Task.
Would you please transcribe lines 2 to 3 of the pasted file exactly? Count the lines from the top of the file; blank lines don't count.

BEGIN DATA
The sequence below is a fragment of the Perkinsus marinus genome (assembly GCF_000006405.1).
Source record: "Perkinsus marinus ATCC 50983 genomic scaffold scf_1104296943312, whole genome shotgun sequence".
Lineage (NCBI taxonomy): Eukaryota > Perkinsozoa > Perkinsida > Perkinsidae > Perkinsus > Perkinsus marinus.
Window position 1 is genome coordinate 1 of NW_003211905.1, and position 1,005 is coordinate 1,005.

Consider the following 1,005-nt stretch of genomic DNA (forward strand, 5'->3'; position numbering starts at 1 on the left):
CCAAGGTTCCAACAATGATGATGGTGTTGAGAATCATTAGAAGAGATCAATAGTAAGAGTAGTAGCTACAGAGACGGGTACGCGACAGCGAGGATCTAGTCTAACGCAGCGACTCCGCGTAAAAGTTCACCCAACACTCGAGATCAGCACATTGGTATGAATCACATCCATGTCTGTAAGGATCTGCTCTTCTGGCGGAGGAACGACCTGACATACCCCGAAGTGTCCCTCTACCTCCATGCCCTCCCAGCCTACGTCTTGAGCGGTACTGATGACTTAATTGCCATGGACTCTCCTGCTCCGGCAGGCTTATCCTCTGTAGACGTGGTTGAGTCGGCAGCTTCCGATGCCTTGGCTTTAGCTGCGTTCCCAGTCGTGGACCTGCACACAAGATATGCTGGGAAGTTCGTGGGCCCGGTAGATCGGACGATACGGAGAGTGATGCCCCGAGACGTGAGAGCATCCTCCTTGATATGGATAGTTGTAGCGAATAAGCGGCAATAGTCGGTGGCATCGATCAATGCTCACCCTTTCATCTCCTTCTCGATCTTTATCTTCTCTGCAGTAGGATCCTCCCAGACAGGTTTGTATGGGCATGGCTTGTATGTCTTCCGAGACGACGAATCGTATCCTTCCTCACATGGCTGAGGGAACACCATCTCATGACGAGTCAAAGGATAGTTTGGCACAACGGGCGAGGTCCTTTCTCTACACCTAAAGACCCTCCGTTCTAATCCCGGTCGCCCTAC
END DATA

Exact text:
Source record: "Perkinsus marinus ATCC 50983 genomic scaffold scf_1104296943312, whole genome shotgun sequence".
Lineage (NCBI taxonomy): Eukaryota > Perkinsozoa > Perkinsida > Perkinsidae > Perkinsus > Perkinsus marinus.